• Use the right amount of detail: remember that a sketch should be rough and quick. Don’t spend extra time adding details which are not required for your quick sketch.

  • Draw diagrams to map out complex ideas or use cases, where many factors and players affect one another. Journey maps, behavior maps, system flow diagrams and a range of other mapping methods are at your service to help you scope out complex situations.

  • Invite other team-mates to join in your sketching sessions, when appropriate. Because sketches are so easy to create, they are great opportunities for you to involve other stakeholders in the design process.

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Paper Prototypes

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William Hudson explains the power of paper prototypes, as well as when and how to use them.

Pros and Cons of Paper Prototypes

Pros of Paper Prototypes

  • Paper prototypes are cheap and easy to create as well as modify.

  • You can create rough “animations” by sliding pieces of paper to give users a more realistic idea of how the interface will work.

  • You can ignore the deeper, superficial details of an interface, such as the color of a button. This allows you to test the concept of your idea, rather than its visual execution.

  • Paper prototypes are very obviously unfinished; therefore, users are unlikely to hold back their critiques for fear of hurting your feelings.

Cons of Paper Prototypes

  • While generally easy to create, sometimes you might spend a bit of time to make a paper prototype. You might get emotionally attached as a result and become unable to objectively evaluate its merits. Also, while it’s fairly easy to make small changes, sometimes larger, more structural changes are tricky because they can require completely recreating whole sections of the prototype.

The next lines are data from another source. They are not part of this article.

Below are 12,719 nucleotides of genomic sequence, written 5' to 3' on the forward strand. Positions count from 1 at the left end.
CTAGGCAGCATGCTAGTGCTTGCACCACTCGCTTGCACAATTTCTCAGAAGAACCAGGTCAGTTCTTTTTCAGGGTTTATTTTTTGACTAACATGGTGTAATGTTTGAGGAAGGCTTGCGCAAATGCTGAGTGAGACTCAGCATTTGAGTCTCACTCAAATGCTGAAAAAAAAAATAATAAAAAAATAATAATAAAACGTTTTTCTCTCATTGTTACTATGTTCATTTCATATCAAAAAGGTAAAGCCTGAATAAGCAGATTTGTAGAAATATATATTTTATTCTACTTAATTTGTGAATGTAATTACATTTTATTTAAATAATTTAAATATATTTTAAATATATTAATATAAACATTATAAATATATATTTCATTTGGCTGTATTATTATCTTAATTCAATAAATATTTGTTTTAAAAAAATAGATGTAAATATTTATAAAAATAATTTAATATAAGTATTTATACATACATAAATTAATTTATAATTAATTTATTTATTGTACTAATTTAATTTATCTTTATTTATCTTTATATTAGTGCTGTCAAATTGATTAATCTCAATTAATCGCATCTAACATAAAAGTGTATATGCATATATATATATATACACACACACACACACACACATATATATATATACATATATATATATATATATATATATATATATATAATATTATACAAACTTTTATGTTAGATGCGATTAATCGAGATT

• Paper prototypes are less helpful to test commonly used user interface patterns. That’s because users are likely to already know how the user interface works. In such cases, you should skip the paper prototype and move on to a higher-fidelity prototype instead.

  • You can only test paper prototypes in person. Since the prototype is physical, you’ll find it very difficult to conduct remote tests with it.

  • While better than sketches, paper prototypes still require imagination from users. This means some users might struggle when they try to understand how the interface works.

When to Use Paper Prototypes

  • Use paper prototypes when you’re exploring novel solutions, to test whether people understand your solution.

  • Don’t use paper prototypes when you’re revisiting the same solution, or using a standard user interface pattern to solve a problem. In such cases, you can skip the paper prototype and move to the next stage of your design process.

  • Use paper prototypes when you’re exploring different ways of solving a problem. For instance, if you have different interface ideas to achieve the same user goal, you might want to sketch out a couple of different paper prototypes to test them on users.

Best Practices and Tips for Paper Prototypes

  • Paper prototype sketching templates can help you speed up your process. However, you don’t need them and simple sketches on blank sheets of paper will work just as well.

  • You don’t even need to use a ruler—however, you should ensure your paper prototypes are neat and legible, of course.

  • Test your paper prototypes on users. Play-act with them to let them know what happens when they click on a certain button, for instance.

  • Do a dry run of your paper prototype testing session before you involve real users. Get your team-mates to try it out first. This is because you’ll likely find that it’s more difficult to host a paper prototype testing session than you think. You’ll need to know how to explain to your users the way your prototype works, as well as answer the many questions they will ask you.

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You can also download and print our paper prototyping sketch templates to speed up your paper prototyping.